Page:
564. Songa Chemicals AS v Navig8 Chemicals Pool Inc (the “Songa Winds”) [2018] EWHC 397 (Comm); [2018] EWCA Civ 1901

Delivery without the production of bills of lading – construction of LOI’s – relevant belief in the identity of receiver that of the master – limitation of duration of indemnity in charter party  not replicated in LOI construed on its own wording The Facts Pursuant to a pool agreement, the vessel was time chartered on […]

562. Farenco Shipping v Daebo Shipping Co.Ltd.(the “Bremen Max”) [2008] EWHC 2755 (Comm)

Multiple LOI”s back to back – cargo discharged to receivers without bills of lading – typical case study

The facts

By an amended NYPE 1946 form of charterparty the vessel was chartered by the Owners to COSCO Bulk Carrier Co.Ltd. (“Cosbulk”). The vessel was sub-chartered under back-to-back charters to the Claimant, Farenco Shipping Co.Ltd. (“Farenco”), the Defendant, Daebo Shipping Co.Ltd. (“Daebo”), the Third Party, Dampskibsselskabet Norden A/S (“Norden”) and the Fourth Party, Deiulemar Shipping SPA (“Deiulemar”)

A cargo of 70,888 metric tonnes of Brazilian origin sinter feed was loaded on board the vessel at Tubarao, Brazil for carriage to and delivery at Bourgas, Bulgaria. Ten bills of lading were issued by the Owners in respect of the cargo. The bills named the consignee as “to the order of HSH Nordbank AG, London.” The notify address was “G and M-5, Bourgas, Bulgaria as agent and Kremikovtzi AD, Sofia, Botunetz”.

On arrival of the vessel at Bourgas the bills of lading were not available.

Clause 68 of each of the charterparties provided as follows:

“In case original Bills of Lading are not available at discharge port(s), Master/Owners to allow discharge and release the cargo on board against Charterers’ single Letter of Indemnity signed by Charterers only with wording as per Owners’ Protection and Indemnity Club recommendation.”

The Owners were requested to deliver the cargo without production of the bills. A letter of indemnity was provided by each charterer to its disponent owner. Each such letter was in the same form. Thus the letter provided by Daebo to Farenco provided as follows:

“The above cargo was shipped on the above ship by COMPANHIA VALE DO RIO DOCE and consigned to THE ORDER OF HSH NORDBANK AG, LONDON for delivery at the port of BOURGAS, BULGARIA but the bill of lading has not arrived and we, DAEBO SHIPPING CO., LTD, hereby request you to deliver the said cargo to KREMIKOVTZI AD, SOFIA – BOTUNETZ at PORT OF BOURGAS, BULGARIA without production of the original bill of lading.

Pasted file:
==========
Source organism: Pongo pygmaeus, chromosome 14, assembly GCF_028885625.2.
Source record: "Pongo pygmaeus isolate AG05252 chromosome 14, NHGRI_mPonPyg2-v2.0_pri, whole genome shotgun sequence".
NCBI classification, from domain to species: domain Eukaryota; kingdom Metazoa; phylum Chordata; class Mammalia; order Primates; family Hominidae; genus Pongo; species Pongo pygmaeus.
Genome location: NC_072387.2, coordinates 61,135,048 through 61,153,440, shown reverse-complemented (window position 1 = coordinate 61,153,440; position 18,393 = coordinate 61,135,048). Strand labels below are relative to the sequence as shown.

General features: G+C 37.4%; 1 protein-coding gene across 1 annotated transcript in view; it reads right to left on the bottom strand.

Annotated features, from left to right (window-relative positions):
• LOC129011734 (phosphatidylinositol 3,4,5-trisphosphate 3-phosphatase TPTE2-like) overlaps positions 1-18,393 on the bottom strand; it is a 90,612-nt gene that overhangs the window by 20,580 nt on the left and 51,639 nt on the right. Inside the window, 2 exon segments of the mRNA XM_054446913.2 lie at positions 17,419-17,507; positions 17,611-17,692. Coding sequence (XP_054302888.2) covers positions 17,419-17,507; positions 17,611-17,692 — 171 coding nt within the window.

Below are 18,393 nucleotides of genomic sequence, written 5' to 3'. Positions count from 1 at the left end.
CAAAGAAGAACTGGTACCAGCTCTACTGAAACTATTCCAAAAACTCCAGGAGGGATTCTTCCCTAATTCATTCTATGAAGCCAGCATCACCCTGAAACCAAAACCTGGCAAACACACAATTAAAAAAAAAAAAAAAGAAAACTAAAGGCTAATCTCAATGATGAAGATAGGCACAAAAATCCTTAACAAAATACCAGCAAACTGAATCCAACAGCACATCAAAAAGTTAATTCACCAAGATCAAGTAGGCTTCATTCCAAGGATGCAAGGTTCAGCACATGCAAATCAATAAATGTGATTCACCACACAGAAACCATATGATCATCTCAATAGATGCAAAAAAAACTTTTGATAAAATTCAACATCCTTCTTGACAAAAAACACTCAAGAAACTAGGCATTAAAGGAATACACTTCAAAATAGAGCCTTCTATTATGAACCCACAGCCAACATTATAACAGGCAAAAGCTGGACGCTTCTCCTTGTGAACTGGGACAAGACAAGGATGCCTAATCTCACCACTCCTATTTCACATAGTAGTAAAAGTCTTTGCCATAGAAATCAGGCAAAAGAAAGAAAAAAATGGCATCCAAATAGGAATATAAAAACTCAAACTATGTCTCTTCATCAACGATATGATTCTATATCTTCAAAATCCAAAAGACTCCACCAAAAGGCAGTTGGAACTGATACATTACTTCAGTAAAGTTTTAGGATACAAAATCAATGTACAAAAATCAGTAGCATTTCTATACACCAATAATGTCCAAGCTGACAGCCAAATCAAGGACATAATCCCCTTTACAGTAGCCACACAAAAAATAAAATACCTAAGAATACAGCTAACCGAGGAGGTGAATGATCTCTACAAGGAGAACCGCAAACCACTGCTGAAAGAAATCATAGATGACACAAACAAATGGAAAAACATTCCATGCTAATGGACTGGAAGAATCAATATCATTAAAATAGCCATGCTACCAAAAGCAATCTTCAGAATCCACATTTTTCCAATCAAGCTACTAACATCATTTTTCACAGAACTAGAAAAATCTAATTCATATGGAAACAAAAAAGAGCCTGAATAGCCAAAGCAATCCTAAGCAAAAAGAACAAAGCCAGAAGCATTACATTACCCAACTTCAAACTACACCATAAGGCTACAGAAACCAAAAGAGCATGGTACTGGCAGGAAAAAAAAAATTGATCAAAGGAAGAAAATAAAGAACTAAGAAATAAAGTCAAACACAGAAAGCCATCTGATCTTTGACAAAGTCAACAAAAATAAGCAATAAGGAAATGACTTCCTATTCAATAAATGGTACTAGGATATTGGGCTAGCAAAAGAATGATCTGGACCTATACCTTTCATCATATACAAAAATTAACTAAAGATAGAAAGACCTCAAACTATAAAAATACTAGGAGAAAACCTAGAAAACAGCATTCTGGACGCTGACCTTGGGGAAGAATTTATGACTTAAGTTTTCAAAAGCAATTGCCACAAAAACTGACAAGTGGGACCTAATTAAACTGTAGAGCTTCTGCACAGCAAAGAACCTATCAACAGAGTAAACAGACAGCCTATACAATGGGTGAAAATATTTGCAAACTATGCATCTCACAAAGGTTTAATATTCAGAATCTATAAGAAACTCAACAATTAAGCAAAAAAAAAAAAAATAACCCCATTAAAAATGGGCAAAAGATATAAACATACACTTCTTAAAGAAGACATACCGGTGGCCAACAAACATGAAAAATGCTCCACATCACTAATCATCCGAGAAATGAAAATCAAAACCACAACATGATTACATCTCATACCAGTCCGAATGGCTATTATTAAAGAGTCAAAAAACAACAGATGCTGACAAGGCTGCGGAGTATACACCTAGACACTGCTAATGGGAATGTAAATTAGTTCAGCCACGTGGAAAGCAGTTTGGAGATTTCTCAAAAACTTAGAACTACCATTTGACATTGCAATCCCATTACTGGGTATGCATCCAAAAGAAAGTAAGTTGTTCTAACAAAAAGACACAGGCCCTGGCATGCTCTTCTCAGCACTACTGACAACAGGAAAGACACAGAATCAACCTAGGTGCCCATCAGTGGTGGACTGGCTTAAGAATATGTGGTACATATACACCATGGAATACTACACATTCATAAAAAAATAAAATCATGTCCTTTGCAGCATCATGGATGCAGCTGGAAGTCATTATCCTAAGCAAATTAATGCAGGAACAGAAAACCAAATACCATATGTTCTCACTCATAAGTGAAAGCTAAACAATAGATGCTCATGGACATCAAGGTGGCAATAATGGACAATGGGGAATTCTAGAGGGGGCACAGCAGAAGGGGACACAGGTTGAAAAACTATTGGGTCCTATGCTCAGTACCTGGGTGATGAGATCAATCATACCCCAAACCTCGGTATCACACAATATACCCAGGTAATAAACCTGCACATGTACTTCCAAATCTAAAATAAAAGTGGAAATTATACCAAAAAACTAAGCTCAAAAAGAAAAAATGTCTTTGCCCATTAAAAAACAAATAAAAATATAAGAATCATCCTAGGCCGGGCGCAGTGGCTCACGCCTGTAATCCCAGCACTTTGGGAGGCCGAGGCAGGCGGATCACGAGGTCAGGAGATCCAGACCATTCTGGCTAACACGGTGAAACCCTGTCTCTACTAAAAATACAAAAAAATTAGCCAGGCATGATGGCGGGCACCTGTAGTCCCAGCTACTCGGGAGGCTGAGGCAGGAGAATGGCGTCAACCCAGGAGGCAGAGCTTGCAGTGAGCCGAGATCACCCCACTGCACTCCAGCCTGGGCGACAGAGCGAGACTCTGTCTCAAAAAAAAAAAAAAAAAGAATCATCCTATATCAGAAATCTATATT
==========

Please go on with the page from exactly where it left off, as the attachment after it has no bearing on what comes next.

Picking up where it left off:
In consideration of your complying with our above request, we hereby agree as follows:-

To indemnify you, your servants and agents and to hold all of you harmless in respect of any liability, loss, damage or expense of whatsoever nature which you may sustain by reason of delivering the cargo in accordance with our request.

In the event of any proceedings being commenced against you or any of your servants or agents in connection with the delivery of the cargo as aforesaid, to provide you or them on demand with sufficient funds to defend the same.

If, in connection with the delivery of the cargo as aforesaid, the ship, or any other ship or property in the same or associated ownership, management or control, should be arrested or detained or should the arrest or detention thereof be threatened, or should there be any interference in the use or trading of the vessel (whether by virtue of a caveat being entered on the ship’s registry or otherwise howsoever), to provide on demand such bail or other security as may be required to prevent such arrest or detention or to secure the release of such ship or property or to remove such interference and to indemnify you in respect of any liability, loss, damage or expense caused by such arrest or detention or threatened arrest or detention or such interference, whether or not such arrest or detention or threatened arrest or detention or such interference may be justified.